If I end up filing a case, how hard do you think insurance company would fight, assuming there’s no coverage issue,if I’m seeking, let’s say, 9 k( three times property damage)? Too much to hope for since CL isn’t hurt?

Again, thanks again for your advice.

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flharfh (Dec 29, 2018 - 1:37 am)

As someone with a few years in PI/ID, I'm happy to help in the limited capacity that I can. To answer your question, if there is no injury claim, why would the insurance company pay you 3x the PD? The full PD is their worst case scenario.

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goorange888 (Dec 28, 2018 - 4:05 pm)

Well, depending on the state, a huge factor in analyzing any of these claims is what type of insurance policy you're dealing with. #1 seems like a longshot, like others said, unless you get her into treatment ASAP, and you avoid any sort of coverage issues. I'd probably pass on that if I were you. Now #2, you definitely have something there. Find out the policy limits, and get the client into treatment right after the OBGYN visit. Even putting the baby issue aside, if an MRI yields favorable results, and she gets treatment regularly, you are looking at some good money here. Obviously, there are other variables that come into play that I am not aware of, but generally speaking, I would definitely pursue #2.

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tennessewilliams (Dec 28, 2018 - 5:29 pm)

Awesome input, thank you. Is there any specific tests or treatment you could suggest offhand that CL should ask OBGYN to make referral for?

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jmoney (Dec 28, 2018 - 6:35 pm)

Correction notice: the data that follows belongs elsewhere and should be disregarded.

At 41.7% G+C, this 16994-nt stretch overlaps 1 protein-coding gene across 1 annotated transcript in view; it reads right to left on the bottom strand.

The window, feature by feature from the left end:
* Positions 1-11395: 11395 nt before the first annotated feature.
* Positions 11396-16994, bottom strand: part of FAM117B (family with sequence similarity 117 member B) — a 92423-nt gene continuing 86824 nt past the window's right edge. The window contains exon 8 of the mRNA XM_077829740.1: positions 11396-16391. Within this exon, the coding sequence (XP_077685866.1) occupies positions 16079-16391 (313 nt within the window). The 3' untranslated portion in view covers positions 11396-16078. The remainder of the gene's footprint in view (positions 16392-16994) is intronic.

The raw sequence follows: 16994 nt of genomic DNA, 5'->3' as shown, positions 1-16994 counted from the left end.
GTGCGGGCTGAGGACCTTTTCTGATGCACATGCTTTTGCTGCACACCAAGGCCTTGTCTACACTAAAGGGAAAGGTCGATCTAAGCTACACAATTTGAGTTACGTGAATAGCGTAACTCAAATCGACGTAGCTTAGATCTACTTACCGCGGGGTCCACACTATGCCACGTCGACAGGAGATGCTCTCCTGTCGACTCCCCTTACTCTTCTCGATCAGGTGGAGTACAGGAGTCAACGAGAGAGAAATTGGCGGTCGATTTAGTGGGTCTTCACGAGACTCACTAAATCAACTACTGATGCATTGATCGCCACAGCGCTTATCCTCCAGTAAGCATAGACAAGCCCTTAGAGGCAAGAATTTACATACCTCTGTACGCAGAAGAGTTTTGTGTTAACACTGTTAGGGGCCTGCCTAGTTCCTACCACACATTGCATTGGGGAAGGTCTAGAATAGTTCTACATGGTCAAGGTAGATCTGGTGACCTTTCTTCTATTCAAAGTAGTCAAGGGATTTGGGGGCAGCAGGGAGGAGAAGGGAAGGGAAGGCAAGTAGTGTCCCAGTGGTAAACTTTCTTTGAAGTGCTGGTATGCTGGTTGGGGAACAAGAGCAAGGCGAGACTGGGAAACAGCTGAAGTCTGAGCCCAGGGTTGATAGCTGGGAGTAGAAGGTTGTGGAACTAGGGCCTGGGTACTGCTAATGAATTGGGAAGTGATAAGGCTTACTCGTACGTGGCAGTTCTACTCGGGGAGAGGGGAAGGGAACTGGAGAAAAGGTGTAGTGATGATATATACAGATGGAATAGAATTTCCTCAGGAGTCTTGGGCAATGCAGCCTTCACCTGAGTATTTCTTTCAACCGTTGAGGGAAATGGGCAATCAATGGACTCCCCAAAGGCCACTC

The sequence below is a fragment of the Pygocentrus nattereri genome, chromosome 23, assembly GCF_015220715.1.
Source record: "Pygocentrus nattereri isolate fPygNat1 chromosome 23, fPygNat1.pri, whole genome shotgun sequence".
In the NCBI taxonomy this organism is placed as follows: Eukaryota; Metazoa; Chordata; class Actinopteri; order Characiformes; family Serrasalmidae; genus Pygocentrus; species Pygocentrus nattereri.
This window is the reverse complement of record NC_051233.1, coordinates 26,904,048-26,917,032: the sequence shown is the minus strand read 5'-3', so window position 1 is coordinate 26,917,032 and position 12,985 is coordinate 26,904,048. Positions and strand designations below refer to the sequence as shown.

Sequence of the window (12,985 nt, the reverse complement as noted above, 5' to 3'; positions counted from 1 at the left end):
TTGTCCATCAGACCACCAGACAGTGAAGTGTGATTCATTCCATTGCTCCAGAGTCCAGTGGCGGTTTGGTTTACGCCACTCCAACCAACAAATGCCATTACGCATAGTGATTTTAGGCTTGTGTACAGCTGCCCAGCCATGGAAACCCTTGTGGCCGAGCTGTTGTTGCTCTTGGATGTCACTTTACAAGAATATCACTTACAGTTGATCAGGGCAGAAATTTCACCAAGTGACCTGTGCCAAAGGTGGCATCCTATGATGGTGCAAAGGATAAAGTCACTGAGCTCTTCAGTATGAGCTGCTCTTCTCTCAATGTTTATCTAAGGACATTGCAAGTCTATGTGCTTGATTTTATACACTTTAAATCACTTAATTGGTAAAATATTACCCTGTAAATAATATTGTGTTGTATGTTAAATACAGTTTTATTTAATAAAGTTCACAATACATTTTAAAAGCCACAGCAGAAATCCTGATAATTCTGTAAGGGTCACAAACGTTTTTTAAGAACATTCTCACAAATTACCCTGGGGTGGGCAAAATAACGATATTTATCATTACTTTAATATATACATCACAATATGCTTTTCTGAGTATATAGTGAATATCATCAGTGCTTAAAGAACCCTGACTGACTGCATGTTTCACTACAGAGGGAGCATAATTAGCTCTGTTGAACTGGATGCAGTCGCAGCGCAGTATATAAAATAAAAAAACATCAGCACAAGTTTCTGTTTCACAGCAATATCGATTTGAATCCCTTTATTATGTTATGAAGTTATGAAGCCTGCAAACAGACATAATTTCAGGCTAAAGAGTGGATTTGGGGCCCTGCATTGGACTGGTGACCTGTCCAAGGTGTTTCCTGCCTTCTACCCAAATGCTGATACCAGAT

1) $9,000 max, assuming the stars align. Ditch it.

2) what jeffm said. Sit on it till the facts come out. A pregnant woman, assuming not crazy, is a good plaintiff. Need to know what all the specials are but the multiplier would be higher. Could be 100,000. Worth sitting on.

Neither one sounds like conscious disregard to a known risk, but check your state code on statutory punitives. Probably no punitives for either (driver not drunk, driver not playing words with friends, etc).

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wutwutwut (Dec 29, 2018 - 1:15 am)

......

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guyingorillasuit (Dec 31, 2018 - 3:09 pm)

"The insurance carrier denied the claim, claiming that the company has no knowledge of who the driver was, and that the truck listed on the report was not in use the day of the accident."

I don't do this kind of work, but this part sounds interesting. So some guy the company doesn't know is driving an 18-wheeler which the company admits is theirs? How does that happen? Do they just lend 18-wheelers out to random people? And this truck, which was clearly in service that day because there are multiple witnesses and a police report that say so, was supposedly "not in use"? How does that happen?

Something is off here, and there may be a bad faith claim lurking in there somewhere. Either that, or the company is doing something extremely shady. There may be some value in this beyond the property damage.

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lolasaurusrex (Jan 1, 2019 - 12:18 am)

Agree with everything eveyone else has said about case 1. Also depending on jurisdiction your client wouldn’t even meet the PI tort threshold amount. However depending again on your states consumer protection statute, the insurer claiming that truck wasn’t in service that day and no idea who driver was does sound like an unfair and deceptive insurance practice.

Case 2 wait until the baby is born and treatment is finished. You’ve indicated that mother is on Medicaid. Any potential settlement can have a huge impact on her eligibility for benefits depending on the amount. Also take into account their lien status.